Alex: Can you stick on this for a second. I’d love to get Karen’s thoughts on this. On the one hand people have said research is the meticulous documentation of the blatantly obvious, which is kind of LaVera’s point here. And Einstein famously said, not everything that counts can be counted and not everything that can be counted counts. So, these are like important notions to keep in mind as we think about studying spirituality. Karen, you’ve studied this spirituality for a long time. You’re developing an assessment, I spirit, I believe. Why study this? What is your justification? How would you respond?

Karen: Well, one of the things that I wanted to return to for a second if I could, and then jump back to that is Eric’s question, which was, does it have to be a chaplain or could it be somebody else? And that is an empirical question and possibly a scary question too, right? Because what are the unintended consequences of the answer? But I would be curious to know if we had attention as LaVera described it, but from a social worker versus a chaplain, for example, what, beyond the attention, what about the different depth of expertise that each of those profession brings may change outcomes? And do they change different kinds of outcomes beyond anxiety? Do we get more, for example, with regard to spirituality into meaning and purpose, relationships, transcendence and peace, self-worth and identity, those aspects of the assessment? So that’s something that I think about in terms of who delivers the intervention.

LaVera: And if I can, and I really do want to hear the answers to your question, Alex. But let me just say that the point is, if we could do things like palliative care does them, that is in a team, then each person is holding that piece of it. And I think outside of parent’s care and some of the other specialties there, there’s not really this interdisciplinary connection that’s really working well. And so then it would be nice to have those other than the chaplains, be aware of the spiritual component and then just ask some basic screening questions. And the screening questions would just allow you to know that. Well, this person is maybe under some distress in that realm of religion or spirituality. And it’s beyond my specialty to really deep dive into what they’re doing.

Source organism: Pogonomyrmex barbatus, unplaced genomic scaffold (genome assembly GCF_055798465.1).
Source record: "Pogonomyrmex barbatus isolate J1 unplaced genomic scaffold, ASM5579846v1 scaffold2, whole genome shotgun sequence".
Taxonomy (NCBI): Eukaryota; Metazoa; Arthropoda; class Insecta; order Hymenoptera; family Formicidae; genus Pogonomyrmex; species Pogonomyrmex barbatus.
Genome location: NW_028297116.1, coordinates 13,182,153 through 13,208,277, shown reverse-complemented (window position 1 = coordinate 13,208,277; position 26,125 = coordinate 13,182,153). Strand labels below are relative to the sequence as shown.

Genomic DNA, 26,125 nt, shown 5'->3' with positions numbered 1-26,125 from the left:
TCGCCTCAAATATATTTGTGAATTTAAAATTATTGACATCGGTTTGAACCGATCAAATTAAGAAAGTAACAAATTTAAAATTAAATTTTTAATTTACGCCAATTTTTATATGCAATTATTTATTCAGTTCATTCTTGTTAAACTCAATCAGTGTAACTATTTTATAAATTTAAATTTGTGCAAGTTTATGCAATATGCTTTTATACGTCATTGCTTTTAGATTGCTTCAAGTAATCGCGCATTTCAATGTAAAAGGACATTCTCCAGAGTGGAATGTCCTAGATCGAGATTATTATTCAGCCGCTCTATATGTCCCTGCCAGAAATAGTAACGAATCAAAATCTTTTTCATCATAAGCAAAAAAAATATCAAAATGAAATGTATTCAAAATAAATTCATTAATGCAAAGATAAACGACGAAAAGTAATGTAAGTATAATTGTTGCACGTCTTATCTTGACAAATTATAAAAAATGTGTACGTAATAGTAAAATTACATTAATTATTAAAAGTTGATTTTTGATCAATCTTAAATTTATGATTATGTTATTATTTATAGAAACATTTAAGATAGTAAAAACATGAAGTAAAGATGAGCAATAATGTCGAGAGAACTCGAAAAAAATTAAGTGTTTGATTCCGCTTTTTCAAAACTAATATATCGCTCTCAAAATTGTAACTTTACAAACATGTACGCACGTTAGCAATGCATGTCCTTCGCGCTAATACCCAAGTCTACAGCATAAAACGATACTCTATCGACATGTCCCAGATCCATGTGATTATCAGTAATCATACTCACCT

I’m going to be out of my lane if they start telling me things about God and I’m not a theologian. So that’s the time then to call in a chaplain for those deeper dives into the spiritual components. But everybody might, when I was a chaplain educator, I taught medical students as summer chaplain interns because everyone needs to know how to be able to recognize spiritual distress. They don’t have to be experts in it, but to recognize it, acknowledge it, and then get the resources needed for interventions.

Lexy: I want to add though, I think that those of us, I mean the palliative care team model is so good because we do have overlapping expertise. And really, I mean, so for example, if a social worker were doing this listening, perhaps there are family dynamics or psychosocial needs that they would be attuned to, whereas I as a physician might have something else I pay attention to. But all of us need to be able to listen deeply. So, I do think that we have, I think of our team as an overlapping venn diagram or anyone not to be able on, the team ought to be able to listen deeply and provide some of this, but then the chaplain does have these special domains.